An image of Hare in trap

Sidney Nolan

(Australia, England 22 Apr 1917 – 28 Nov 1992)

Hare in trap

Other titles:
Hare in a trap
Not on display
Further information

'Hare in trap' was painted between Sidney Nolan’s iconic Wimmera landscapes and St Kilda paintings of 1940–45, and the first Ned Kelly series 1946–47. To varying degrees it reflects the growing sense of unease Nolan experienced while staying at the home of Melbourne patrons John and Sunday Reed, and the anxiety caused by his desertion from the army in 1944.

With its startling blue eye conveying fear, pain and a desperate struggle for freedom, 'Hare in trap' is powerfully autobiographical. Nolan himself suggested that the hare’s eyes relate to an incident during a car trip to northern Victoria, when the painter and his father came across a hare caught in a trap – the resultant look in his father’s blue eyes struck Nolan vividly. This beautiful, enigmatic painting, which can be read as a self-portrait, is revered universally by scholars and Nolan’s admirers as one of his finest masterpieces.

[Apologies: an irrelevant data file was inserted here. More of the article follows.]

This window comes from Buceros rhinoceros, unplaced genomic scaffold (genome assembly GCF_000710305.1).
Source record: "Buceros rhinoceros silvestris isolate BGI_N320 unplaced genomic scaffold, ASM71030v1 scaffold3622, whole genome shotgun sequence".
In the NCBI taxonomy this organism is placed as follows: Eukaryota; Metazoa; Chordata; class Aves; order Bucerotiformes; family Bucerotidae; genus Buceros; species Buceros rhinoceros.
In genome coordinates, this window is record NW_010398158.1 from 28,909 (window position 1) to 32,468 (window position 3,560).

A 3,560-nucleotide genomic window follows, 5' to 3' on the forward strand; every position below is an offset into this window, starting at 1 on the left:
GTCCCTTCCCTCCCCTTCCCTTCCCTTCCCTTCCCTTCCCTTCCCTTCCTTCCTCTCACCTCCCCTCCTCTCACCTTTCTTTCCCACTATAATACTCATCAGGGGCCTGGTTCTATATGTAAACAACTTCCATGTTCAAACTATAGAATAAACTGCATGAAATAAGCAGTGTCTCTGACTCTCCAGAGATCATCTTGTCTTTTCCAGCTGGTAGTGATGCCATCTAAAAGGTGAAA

Ripolin enamel on hardboard
90.5 x 121.5 cm board
Signature & date

Not signed. Dated l.r., "Sept 15th 46".

Purchased with funds provided by the Nelson Meers Foundation, the Margaret Hannah Olley Art Trust, and the Art Gallery of New South Wales Foundation 2007
Accession number
© The Trustees of the Sidney Nolan Trust/Bridgeman Art Library